2000 Ford Explorer No pick up

  • 6 CYL
  • 2WD
  • 120,000 MILES
My problem has been going on for nearly a year now. It doesn't seem to be getting any worse, but at the same time, no better. My Explorer has no "pick up" after idling, even for a brief time, like for a red light. After the car "gets going" its fine. But at every stop, it struggles each time to gain momentum. The only temporary "cure" is to turn the car off. If I am at a red light, and turn the car off, just briefly, the car is fine temporarily.
It is beyond aggravating, and I have since had to replace the starter, but the mechanic I took it to couldn't figure out what else was wrong. In failed attempts to fix the problem, I have had the air filter changed, the fuel filter, and had the fuel injectors cleaned out.
Any help greatly appreciated.
Do you
have the same problem?
Thursday, October 21st, 2010 AT 10:47 PM

1 Reply

Hi jtl5729. Welcome to the forum. This is going to require a live human being to do the troubleshooting, but I can provide a suggestion based on my previous experience with my '88 Grand Caravan. The engine ran fine that faster I drove, and would die as soon as I let off the gas. It only happened on the two hottest days of summer, then was fine until six months later. Turned out to be a plugged pickup screen inside the tank.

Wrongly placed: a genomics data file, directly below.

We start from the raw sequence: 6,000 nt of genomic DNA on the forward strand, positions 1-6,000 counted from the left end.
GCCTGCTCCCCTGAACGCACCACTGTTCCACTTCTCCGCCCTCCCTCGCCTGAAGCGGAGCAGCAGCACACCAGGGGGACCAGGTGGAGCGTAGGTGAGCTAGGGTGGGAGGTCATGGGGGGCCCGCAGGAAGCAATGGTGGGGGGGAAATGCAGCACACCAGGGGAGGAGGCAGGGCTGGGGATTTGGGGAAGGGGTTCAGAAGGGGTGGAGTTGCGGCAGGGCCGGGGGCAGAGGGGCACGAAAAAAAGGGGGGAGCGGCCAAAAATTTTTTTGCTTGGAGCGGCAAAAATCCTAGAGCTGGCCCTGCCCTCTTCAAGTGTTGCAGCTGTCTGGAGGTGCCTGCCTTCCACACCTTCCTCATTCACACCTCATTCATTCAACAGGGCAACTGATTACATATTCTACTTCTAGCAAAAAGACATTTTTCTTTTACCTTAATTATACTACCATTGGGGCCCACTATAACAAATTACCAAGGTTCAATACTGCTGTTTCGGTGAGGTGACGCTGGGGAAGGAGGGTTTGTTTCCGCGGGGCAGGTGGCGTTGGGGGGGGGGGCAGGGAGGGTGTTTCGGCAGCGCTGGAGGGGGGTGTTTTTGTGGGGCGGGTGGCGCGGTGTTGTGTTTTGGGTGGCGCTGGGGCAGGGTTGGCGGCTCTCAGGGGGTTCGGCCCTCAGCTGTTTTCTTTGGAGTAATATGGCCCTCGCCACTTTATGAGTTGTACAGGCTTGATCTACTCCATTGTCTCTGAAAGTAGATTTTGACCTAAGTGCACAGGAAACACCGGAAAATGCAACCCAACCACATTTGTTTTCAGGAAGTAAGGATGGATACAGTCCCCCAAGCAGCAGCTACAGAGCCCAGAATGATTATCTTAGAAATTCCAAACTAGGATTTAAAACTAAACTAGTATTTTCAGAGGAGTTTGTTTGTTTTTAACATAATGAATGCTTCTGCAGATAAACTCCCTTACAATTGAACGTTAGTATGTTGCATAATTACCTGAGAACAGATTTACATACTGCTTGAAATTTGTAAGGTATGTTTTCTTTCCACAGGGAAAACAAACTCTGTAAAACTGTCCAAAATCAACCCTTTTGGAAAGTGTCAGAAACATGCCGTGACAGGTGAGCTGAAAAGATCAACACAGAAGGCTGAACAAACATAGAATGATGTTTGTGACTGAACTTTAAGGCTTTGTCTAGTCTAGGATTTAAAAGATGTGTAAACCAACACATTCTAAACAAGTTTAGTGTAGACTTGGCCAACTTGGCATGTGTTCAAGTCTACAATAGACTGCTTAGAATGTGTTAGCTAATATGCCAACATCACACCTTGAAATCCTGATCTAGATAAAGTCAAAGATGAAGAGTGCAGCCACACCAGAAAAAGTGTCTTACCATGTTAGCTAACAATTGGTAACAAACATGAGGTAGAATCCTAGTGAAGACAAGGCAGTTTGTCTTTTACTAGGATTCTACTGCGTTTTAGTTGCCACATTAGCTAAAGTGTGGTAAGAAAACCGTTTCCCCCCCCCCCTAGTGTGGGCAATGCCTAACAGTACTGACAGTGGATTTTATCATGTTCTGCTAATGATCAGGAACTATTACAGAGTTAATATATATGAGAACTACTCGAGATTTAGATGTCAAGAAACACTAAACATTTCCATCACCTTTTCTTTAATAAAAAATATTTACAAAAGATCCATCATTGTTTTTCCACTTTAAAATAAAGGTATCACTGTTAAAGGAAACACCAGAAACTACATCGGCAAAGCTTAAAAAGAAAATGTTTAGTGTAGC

This could happen to any vehicle with a fuel pressure regulator with a vacuum hose attached to it. Two forces act on a molecule of fuel about to squirt through an injector. They are manifold vacuum and fuel pressure. During coasting, vacuum goes way up so the pressure regulator drops fuel pressure so the total of the two forces remains constant. That prevents an overly-rich condition during coasting. As I figured out later, during coasting, since pressure drops, it is much easier for the fuel to go through the regulator and back to the tank. (This is called a "return" system). Easier fuel flow through the regulator means the pump has to move a larger volume of fuel. THAT'S when the partially plugged screen restricts the flow so pressure drops too much. After sitting for less than a minute with the engine stalled, enough junk floated away from the screen that the engine could be restarted.

Now that the problem is understood, there are two things you can try to see if this is your problem too. Remove the vacuum hose from the regulator, (if it has one), and plug it, then see if the problem is still there. You might see black smoke from the exhaust from it running too rich but it should run better. You can also install a fuel pressure gauge and hook it under a wiper arm so you can watch it while driving. Watch for the pressure dropping while you're waiting for that stop light.

Was this
Thursday, October 21st, 2010 AT 11:55 PM

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